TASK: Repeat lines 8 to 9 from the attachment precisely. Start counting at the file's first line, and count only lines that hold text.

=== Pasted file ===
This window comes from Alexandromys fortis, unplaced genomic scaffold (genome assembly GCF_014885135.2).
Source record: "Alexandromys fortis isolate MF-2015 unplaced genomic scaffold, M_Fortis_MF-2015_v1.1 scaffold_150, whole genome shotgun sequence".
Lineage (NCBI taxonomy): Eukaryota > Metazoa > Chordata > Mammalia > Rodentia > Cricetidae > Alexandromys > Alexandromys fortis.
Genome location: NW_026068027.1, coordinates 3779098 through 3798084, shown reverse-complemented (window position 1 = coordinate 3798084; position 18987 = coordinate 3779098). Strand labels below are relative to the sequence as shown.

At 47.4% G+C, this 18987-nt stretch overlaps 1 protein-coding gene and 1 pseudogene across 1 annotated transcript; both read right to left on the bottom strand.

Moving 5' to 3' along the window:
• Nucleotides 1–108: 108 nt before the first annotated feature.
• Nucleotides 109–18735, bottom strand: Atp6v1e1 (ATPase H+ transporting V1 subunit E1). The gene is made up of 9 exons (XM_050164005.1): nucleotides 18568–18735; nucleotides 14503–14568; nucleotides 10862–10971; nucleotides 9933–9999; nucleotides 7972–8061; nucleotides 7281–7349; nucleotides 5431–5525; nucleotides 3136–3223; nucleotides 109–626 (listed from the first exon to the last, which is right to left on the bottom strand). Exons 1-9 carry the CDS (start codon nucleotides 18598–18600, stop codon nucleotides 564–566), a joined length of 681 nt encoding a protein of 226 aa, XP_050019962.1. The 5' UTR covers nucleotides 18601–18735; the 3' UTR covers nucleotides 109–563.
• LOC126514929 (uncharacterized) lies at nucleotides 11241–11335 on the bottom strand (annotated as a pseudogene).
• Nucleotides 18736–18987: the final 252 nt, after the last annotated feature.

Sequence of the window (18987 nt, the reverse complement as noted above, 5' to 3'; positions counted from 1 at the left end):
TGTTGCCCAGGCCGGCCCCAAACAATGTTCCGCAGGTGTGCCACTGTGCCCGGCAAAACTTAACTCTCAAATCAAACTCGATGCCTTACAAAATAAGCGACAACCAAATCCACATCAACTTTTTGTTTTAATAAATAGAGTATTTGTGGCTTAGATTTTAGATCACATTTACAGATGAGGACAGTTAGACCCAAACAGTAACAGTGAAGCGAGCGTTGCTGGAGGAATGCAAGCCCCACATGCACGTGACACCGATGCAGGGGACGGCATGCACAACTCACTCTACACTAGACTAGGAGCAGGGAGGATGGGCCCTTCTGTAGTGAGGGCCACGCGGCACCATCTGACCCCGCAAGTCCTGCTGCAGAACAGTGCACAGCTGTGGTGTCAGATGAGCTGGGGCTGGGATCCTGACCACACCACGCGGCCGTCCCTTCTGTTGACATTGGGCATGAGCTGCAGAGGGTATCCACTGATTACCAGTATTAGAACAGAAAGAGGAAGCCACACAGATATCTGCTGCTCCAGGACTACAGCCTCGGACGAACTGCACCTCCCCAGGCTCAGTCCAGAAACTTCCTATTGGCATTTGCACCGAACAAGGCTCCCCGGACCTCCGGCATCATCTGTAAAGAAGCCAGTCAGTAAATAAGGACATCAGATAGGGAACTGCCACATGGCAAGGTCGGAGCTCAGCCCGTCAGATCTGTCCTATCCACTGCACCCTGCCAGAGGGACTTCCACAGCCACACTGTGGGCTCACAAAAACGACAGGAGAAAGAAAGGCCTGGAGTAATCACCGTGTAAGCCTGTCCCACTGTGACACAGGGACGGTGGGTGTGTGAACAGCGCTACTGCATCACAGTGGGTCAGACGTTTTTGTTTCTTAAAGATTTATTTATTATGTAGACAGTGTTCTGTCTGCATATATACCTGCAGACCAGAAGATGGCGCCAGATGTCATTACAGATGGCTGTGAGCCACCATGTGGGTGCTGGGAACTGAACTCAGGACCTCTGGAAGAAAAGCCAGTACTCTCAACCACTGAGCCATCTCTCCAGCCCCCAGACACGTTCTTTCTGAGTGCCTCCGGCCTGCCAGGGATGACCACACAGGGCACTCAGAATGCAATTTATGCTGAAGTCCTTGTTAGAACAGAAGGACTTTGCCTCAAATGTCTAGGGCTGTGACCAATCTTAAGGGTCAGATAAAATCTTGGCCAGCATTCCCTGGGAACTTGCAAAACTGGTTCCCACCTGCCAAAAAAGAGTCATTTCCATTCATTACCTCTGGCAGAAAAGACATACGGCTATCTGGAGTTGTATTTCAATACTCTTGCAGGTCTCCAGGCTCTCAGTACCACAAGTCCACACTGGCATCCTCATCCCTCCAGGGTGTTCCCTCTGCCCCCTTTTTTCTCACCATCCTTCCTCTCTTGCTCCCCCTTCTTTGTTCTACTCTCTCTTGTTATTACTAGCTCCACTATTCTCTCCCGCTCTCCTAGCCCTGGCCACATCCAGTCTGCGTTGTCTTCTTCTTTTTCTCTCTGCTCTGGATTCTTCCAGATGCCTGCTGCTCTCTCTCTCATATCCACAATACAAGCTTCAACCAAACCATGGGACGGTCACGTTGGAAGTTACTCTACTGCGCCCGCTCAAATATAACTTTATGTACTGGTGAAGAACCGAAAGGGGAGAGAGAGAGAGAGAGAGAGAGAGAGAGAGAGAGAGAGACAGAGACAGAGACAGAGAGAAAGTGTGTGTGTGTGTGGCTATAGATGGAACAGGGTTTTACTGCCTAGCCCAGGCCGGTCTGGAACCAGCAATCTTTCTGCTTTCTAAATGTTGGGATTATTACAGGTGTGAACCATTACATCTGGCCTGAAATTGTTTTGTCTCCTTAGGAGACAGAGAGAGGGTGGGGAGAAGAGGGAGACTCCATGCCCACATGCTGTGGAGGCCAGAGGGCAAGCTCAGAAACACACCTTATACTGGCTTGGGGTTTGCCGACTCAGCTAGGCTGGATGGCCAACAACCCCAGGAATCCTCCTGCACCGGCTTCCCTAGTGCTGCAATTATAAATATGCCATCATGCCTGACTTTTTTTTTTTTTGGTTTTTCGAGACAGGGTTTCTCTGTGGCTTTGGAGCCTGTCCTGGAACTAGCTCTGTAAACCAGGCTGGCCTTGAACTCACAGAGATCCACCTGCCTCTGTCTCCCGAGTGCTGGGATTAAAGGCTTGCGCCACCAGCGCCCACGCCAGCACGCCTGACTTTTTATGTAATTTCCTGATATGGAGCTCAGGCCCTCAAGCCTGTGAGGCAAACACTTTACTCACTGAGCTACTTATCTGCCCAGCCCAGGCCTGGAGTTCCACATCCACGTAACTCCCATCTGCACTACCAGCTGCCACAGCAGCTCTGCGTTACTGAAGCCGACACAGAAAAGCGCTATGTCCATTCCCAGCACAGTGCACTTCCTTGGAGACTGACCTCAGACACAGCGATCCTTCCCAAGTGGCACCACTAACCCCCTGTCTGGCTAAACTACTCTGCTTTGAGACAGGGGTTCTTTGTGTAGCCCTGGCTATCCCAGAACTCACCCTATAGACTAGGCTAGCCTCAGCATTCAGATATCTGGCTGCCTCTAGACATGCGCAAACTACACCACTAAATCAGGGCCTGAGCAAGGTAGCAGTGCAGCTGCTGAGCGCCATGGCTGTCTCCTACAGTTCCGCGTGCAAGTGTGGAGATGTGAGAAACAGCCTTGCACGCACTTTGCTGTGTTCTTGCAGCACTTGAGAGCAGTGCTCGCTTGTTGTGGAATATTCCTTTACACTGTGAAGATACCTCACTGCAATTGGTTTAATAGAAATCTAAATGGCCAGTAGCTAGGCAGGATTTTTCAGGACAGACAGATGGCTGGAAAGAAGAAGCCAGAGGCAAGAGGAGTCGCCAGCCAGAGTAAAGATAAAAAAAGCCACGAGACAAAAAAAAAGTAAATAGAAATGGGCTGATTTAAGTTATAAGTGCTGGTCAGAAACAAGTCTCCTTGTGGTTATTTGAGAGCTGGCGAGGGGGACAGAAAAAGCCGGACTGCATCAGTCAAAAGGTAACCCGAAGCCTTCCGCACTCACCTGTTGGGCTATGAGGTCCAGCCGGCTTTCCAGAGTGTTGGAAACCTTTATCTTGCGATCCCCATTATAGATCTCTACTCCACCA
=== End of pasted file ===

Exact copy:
• Nucleotides 109–18735, bottom strand: Atp6v1e1 (ATPase H+ transporting V1 subunit E1). The gene is made up of 9 exons (XM_050164005.1): nucleotides 18568–18735; nucleotides 14503–14568; nucleotides 10862–10971; nucleotides 9933–9999; nucleotides 7972–8061; nucleotides 7281–7349; nucleotides 5431–5525; nucleotides 3136–3223; nucleotides 109–626 (listed from the first exon to the last, which is right to left on the bottom strand). Exons 1-9 carry the CDS (start codon nucleotides 18598–18600, stop codon nucleotides 564–566), a joined length of 681 nt encoding a protein of 226 aa, XP_050019962.1. The 5' UTR covers nucleotides 18601–18735; the 3' UTR covers nucleotides 109–563.
• LOC126514929 (uncharacterized) lies at nucleotides 11241–11335 on the bottom strand (annotated as a pseudogene).